On Thursday, a Board of Supervisors committee tossed out a plan by Mayor London Breed to make it faster and easier to build new housing for teachers in San Francisco, squashing Breed’s proposal after months of debate.
Breed’s plan would have amended the city charter and done away with certain tools that the public can use to appeal new building projects in the case of developments meant for teacher housing.
The now-defunct proposal defined teacher housing as: “A project for the development of residential units, where no less than two-thirds of the units are deed-restricted for the life of the project or a minimum of 55 years (whichever is longer) [...] to occupancy by at least one employee of the San Francisco Unified School District or San Francisco Community College District.”
City lawmakers didn’t like the broadness of those terms—or the mayor’s requirement that the housing “be affordable to households with an income up to 140 percent of the unadjusted area median family income,” wanting to see homes cheaper and aimed more exclusively at educators.
At Thursday’s Rules Committee meeting, Supervisor Sandra Lee Fewer also chafed at the idea of altering the city charter.
“These definitions should not be set in stone,” she said.
Supervisor Aaron Peskin called the charter “sacrosanct” and pointed out that even the teacher’s union did not back the mayor’s proposal.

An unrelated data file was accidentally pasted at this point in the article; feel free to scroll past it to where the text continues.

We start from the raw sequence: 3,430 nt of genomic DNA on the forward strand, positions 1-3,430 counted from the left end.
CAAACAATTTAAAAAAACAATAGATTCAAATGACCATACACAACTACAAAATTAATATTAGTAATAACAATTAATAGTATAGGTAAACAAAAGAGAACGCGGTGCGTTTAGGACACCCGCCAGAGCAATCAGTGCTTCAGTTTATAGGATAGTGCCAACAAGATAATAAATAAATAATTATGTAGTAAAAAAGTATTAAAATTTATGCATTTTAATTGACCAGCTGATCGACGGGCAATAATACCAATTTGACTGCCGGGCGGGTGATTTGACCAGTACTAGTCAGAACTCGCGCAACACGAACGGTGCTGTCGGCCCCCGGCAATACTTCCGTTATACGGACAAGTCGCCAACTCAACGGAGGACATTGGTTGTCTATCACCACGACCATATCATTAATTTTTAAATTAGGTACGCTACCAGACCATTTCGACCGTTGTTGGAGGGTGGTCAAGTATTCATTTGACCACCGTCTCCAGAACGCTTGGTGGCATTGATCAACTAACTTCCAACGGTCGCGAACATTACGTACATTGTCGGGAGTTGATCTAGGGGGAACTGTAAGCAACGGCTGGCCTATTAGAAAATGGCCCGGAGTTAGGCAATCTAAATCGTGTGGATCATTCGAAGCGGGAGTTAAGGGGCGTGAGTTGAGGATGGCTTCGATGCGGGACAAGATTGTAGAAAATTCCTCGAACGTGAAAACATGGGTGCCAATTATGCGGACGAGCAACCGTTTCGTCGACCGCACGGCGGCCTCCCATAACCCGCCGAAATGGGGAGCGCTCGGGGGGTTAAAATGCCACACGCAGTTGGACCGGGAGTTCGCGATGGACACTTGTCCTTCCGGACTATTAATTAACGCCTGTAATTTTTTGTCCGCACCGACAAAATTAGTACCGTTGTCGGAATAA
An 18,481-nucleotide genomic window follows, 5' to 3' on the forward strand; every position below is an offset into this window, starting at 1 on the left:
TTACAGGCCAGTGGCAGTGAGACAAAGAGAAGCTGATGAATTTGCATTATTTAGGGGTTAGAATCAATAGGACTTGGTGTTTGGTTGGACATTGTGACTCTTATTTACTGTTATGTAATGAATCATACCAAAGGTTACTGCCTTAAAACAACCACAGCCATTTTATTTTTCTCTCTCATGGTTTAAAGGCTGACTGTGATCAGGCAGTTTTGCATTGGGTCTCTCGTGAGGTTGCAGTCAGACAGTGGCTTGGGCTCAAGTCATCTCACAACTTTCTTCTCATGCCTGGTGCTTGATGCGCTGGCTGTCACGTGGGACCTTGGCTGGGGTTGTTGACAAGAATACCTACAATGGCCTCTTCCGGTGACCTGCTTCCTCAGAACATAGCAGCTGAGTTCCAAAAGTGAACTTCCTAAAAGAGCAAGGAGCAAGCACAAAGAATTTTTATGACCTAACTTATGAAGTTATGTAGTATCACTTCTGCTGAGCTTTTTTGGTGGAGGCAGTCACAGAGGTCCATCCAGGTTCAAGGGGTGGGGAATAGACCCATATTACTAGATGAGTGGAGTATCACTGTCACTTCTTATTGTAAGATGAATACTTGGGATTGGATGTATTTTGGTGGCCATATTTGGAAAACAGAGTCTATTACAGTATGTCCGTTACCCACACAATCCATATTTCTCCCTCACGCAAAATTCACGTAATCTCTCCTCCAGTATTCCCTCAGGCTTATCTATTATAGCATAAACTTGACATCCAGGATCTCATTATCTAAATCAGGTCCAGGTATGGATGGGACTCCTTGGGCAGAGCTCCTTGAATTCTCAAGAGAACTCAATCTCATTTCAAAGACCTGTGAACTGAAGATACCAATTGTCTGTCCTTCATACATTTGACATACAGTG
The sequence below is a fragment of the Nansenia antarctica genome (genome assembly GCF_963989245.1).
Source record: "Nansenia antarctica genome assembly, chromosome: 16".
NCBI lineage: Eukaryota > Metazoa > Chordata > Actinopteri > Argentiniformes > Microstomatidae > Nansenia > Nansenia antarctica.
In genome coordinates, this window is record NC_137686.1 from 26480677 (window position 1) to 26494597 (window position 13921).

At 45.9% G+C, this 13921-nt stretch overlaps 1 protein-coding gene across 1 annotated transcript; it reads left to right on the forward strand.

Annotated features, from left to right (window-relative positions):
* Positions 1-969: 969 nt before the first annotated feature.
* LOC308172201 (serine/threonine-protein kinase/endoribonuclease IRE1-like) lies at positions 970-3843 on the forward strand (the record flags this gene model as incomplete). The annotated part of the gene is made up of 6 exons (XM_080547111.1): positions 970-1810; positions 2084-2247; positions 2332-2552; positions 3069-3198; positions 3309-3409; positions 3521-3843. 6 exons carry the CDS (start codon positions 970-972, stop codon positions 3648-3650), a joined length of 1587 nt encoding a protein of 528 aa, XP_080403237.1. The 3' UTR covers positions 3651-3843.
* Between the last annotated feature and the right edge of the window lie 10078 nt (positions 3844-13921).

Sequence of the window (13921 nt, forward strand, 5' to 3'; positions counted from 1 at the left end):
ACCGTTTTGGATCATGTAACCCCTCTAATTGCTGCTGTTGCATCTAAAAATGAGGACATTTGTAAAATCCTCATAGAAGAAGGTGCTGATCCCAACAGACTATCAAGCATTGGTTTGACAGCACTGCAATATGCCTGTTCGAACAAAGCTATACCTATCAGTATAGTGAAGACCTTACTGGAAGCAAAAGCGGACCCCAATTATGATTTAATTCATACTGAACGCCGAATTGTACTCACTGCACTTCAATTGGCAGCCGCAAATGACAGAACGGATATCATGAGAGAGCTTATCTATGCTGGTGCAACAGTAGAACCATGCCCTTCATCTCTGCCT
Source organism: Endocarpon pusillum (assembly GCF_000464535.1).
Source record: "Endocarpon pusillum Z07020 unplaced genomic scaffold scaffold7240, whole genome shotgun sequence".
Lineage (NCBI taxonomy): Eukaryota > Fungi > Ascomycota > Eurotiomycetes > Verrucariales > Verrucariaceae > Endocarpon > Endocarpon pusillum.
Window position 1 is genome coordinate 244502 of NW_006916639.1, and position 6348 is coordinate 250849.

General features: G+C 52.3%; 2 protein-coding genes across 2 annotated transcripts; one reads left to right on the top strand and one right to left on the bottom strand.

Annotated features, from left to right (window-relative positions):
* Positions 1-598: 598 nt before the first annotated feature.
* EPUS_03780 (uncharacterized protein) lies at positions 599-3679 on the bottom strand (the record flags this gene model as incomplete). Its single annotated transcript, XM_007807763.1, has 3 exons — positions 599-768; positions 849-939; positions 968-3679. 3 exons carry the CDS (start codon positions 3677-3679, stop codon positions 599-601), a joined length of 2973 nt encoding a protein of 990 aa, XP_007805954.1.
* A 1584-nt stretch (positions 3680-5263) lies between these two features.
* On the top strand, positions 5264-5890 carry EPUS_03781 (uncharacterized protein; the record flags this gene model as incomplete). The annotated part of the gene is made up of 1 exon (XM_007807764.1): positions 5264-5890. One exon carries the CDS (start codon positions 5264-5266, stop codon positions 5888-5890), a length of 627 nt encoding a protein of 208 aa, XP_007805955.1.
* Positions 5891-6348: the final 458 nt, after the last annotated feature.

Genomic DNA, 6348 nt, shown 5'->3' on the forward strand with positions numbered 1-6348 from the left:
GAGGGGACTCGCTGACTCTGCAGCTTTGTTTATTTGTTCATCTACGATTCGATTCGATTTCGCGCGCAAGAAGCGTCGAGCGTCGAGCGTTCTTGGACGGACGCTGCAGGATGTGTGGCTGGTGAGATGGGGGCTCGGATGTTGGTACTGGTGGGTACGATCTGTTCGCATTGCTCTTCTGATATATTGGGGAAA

“That should be a very clear signal,” he said.
After the committee voted against the plan, Breed offered a stinging statement, saying via email, “I’m tired of people saying we’re in a housing crisis and then rejecting solutions that will actually make a difference. The status quo means less affordable housing will be built, more people will be priced out, and the crisis will only get worse.”
In lieu of Breed’s amendment, the committee pushed forward a competing idea for teacher housing, one written by supervisors, which would build new housing for teachers on public land.
This plan—which would not amend the charter—requires all homes in a qualifying development to go to school employees, rather than just two-thirds of them. It also lays out different ideas about affordability:
At least four-fifths of the units in an Educator Housing Project must be deed restricted for the Life of the Project or 55 years (whichever is longer) and consistent with any applicable tax credit regulatory requirements to be affordable to households with an income from 30 percent to 140 percent of the unadjusted area median family income (AMI), with an overall average of l00% AMI across all such units. Up to one- fifth of the units may be deed restricted up to a maximum 160 percent AMI.
Breed has pressed lawmakers to back her proposal, which would have require six votes on the board in order to move ahead to the November ballot, since introducing it in April, but with little luck.
The writing was already on the wall Thursday: The board’s teacher housing plan went to the committee with four supervisors listed as backers—Fewer, Peskin, Shamann Walton, and Matt Haney.
But Breed’s proposal appeared on the agenda with only one sponsor cited: “mayor.”
If the full board votes in favor of the new teacher housing plan, it will appear on the November ballot.